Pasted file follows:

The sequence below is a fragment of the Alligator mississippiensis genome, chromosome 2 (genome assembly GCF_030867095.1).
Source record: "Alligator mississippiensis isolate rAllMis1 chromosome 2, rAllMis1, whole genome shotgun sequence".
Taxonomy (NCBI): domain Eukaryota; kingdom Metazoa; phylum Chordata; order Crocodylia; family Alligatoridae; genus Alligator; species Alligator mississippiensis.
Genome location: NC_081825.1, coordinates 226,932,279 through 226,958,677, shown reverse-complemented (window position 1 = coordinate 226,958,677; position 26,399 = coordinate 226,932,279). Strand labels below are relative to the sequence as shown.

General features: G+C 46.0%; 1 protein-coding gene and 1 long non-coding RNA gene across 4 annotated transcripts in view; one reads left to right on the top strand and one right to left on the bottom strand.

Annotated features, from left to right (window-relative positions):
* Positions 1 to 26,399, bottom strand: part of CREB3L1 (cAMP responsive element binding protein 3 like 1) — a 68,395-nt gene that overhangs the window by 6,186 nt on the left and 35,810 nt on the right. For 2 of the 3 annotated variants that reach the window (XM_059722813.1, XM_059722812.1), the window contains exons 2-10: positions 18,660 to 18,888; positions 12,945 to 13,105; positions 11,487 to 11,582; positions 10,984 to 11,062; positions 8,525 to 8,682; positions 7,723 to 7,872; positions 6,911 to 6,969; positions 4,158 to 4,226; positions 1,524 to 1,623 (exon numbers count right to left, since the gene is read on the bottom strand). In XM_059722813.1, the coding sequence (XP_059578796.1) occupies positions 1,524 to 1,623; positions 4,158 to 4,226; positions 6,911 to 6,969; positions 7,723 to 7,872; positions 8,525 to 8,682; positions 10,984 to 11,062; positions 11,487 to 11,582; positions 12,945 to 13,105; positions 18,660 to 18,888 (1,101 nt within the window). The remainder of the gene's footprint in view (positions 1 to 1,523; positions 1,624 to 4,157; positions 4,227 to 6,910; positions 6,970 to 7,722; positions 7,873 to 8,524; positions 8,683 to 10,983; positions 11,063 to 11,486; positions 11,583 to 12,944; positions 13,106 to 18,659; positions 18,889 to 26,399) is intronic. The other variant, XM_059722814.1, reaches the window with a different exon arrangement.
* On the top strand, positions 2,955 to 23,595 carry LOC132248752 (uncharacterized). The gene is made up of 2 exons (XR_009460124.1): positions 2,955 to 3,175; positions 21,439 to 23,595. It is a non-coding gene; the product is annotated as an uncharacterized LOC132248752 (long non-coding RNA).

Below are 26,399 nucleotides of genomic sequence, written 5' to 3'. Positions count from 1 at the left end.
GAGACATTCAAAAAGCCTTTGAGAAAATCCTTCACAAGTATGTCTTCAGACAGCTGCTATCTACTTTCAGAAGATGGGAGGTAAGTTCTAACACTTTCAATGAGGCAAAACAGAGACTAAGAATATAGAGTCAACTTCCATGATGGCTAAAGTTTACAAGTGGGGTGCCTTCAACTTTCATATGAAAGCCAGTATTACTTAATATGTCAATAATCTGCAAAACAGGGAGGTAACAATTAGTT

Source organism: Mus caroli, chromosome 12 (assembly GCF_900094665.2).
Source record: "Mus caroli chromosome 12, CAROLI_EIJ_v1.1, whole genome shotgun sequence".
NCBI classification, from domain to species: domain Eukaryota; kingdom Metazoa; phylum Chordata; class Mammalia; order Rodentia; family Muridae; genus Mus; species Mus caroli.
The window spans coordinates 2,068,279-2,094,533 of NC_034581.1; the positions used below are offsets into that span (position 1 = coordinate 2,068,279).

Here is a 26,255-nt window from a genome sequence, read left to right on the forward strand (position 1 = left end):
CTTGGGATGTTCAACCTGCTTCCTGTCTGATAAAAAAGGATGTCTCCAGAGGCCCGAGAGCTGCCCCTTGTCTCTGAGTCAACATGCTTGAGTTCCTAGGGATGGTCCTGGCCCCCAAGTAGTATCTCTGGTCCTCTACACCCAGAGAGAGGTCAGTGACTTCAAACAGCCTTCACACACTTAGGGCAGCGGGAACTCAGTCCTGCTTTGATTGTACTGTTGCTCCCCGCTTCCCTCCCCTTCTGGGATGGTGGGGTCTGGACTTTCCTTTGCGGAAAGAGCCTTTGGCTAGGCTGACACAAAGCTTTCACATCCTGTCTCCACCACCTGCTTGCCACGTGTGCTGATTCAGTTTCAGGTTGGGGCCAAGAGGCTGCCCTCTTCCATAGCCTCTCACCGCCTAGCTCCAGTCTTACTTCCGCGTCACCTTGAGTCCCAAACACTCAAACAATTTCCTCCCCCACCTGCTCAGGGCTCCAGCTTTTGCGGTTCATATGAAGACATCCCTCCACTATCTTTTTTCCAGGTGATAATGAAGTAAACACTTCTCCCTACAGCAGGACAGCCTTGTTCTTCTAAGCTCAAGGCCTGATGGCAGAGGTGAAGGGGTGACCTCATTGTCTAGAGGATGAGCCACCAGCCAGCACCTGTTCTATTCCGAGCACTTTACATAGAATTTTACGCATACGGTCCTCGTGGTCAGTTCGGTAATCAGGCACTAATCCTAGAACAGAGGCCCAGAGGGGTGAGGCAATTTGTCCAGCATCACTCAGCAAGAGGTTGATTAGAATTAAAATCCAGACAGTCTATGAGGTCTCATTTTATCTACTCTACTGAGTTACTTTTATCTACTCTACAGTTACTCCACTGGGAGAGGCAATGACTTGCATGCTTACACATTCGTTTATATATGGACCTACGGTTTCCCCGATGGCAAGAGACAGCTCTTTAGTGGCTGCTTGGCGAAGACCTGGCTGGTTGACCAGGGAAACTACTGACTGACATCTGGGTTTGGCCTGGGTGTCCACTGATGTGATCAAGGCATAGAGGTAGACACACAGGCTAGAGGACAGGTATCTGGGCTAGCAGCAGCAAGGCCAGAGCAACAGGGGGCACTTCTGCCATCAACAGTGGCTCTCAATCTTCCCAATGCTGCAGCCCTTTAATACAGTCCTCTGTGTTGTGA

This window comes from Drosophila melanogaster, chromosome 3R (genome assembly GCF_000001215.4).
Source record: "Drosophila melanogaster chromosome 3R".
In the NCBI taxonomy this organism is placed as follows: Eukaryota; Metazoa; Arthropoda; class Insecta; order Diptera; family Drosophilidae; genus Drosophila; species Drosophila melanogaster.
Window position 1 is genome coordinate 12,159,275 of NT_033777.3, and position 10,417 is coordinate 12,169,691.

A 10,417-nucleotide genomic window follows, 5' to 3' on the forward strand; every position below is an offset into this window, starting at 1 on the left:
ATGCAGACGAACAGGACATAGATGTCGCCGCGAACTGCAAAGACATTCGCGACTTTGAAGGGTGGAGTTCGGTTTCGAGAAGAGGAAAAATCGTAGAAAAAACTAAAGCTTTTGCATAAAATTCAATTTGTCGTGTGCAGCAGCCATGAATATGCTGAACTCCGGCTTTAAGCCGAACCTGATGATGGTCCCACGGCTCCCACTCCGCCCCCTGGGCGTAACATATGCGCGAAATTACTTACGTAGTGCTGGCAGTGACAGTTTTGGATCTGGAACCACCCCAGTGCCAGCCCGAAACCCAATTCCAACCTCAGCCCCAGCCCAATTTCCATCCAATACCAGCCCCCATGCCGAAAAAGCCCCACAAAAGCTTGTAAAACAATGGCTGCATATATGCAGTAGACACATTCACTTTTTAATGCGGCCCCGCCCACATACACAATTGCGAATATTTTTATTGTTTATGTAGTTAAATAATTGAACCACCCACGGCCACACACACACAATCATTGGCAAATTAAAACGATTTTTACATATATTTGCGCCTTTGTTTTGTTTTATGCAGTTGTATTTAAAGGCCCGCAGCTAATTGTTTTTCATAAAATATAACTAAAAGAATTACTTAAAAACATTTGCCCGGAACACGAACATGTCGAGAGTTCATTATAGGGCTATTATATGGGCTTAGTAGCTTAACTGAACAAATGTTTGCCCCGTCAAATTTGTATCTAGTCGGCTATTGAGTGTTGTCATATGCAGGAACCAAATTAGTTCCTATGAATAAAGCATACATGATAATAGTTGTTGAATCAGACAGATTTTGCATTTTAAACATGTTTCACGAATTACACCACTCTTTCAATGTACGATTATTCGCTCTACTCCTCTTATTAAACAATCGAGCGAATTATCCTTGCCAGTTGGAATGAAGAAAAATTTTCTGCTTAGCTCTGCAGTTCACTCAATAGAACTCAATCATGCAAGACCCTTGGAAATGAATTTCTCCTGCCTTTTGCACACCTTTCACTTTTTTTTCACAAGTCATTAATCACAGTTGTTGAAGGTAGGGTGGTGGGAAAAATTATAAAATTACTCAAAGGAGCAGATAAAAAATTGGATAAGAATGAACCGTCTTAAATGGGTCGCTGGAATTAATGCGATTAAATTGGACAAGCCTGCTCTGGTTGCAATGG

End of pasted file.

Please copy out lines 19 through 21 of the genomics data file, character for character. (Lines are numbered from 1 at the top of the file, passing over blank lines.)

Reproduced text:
In the NCBI taxonomy this organism is placed as follows: Eukaryota; Metazoa; Arthropoda; class Insecta; order Diptera; family Drosophilidae; genus Drosophila; species Drosophila melanogaster.
Window position 1 is genome coordinate 12,159,275 of NT_033777.3, and position 10,417 is coordinate 12,169,691.

A 10,417-nucleotide genomic window follows, 5' to 3' on the forward strand; every position below is an offset into this window, starting at 1 on the left: